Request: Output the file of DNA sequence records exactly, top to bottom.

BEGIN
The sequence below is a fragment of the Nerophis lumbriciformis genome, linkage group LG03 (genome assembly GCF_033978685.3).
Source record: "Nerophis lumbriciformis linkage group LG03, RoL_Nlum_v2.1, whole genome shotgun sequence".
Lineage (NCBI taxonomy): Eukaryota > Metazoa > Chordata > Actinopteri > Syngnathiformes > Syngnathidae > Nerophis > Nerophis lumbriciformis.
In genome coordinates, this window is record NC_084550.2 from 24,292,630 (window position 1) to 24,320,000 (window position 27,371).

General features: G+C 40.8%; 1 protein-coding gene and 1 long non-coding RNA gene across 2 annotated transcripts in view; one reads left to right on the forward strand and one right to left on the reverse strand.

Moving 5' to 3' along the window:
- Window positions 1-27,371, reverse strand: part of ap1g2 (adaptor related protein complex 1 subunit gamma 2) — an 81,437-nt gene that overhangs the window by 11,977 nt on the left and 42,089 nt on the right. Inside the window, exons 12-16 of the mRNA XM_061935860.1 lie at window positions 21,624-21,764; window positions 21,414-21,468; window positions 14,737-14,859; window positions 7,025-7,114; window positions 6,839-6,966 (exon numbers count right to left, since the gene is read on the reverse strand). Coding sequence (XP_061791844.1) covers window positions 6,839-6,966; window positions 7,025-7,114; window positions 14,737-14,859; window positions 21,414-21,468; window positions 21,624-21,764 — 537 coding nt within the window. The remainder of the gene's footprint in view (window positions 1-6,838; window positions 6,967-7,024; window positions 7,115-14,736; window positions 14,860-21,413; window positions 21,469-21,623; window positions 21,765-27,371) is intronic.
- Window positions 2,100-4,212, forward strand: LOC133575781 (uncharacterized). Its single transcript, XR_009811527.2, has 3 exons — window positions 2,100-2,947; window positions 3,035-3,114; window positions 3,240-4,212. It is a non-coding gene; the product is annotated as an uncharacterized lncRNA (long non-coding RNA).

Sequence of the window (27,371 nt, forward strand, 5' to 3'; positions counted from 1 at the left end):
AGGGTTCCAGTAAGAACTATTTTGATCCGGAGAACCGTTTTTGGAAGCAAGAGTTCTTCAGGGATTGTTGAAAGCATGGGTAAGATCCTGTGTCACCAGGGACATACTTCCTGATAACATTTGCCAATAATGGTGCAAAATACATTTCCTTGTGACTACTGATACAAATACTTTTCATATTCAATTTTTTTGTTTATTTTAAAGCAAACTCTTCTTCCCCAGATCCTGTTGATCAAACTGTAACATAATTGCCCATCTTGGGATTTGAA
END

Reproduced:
The sequence below is a fragment of the Nerophis lumbriciformis genome, linkage group LG03 (genome assembly GCF_033978685.3).
Source record: "Nerophis lumbriciformis linkage group LG03, RoL_Nlum_v2.1, whole genome shotgun sequence".
Lineage (NCBI taxonomy): Eukaryota > Metazoa > Chordata > Actinopteri > Syngnathiformes > Syngnathidae > Nerophis > Nerophis lumbriciformis.
In genome coordinates, this window is record NC_084550.2 from 24,292,630 (window position 1) to 24,320,000 (window position 27,371).

General features: G+C 40.8%; 1 protein-coding gene and 1 long non-coding RNA gene across 2 annotated transcripts in view; one reads left to right on the forward strand and one right to left on the reverse strand.

Moving 5' to 3' along the window:
- Window positions 1-27,371, reverse strand: part of ap1g2 (adaptor related protein complex 1 subunit gamma 2) — an 81,437-nt gene that overhangs the window by 11,977 nt on the left and 42,089 nt on the right. Inside the window, exons 12-16 of the mRNA XM_061935860.1 lie at window positions 21,624-21,764; window positions 21,414-21,468; window positions 14,737-14,859; window positions 7,025-7,114; window positions 6,839-6,966 (exon numbers count right to left, since the gene is read on the reverse strand). Coding sequence (XP_061791844.1) covers window positions 6,839-6,966; window positions 7,025-7,114; window positions 14,737-14,859; window positions 21,414-21,468; window positions 21,624-21,764 — 537 coding nt within the window. The remainder of the gene's footprint in view (window positions 1-6,838; window positions 6,967-7,024; window positions 7,115-14,736; window positions 14,860-21,413; window positions 21,469-21,623; window positions 21,765-27,371) is intronic.
- Window positions 2,100-4,212, forward strand: LOC133575781 (uncharacterized). Its single transcript, XR_009811527.2, has 3 exons — window positions 2,100-2,947; window positions 3,035-3,114; window positions 3,240-4,212. It is a non-coding gene; the product is annotated as an uncharacterized lncRNA (long non-coding RNA).

Sequence of the window (27,371 nt, forward strand, 5' to 3'; positions counted from 1 at the left end):
AGGGTTCCAGTAAGAACTATTTTGATCCGGAGAACCGTTTTTGGAAGCAAGAGTTCTTCAGGGATTGTTGAAAGCATGGGTAAGATCCTGTGTCACCAGGGACATACTTCCTGATAACATTTGCCAATAATGGTGCAAAATACATTTCCTTGTGACTACTGATACAAATACTTTTCATATTCAATTTTTTTGTTTATTTTAAAGCAAACTCTTCTTCCCCAGATCCTGTTGATCAAACTGTAACATAATTGCCCATCTTGGGATTTGAA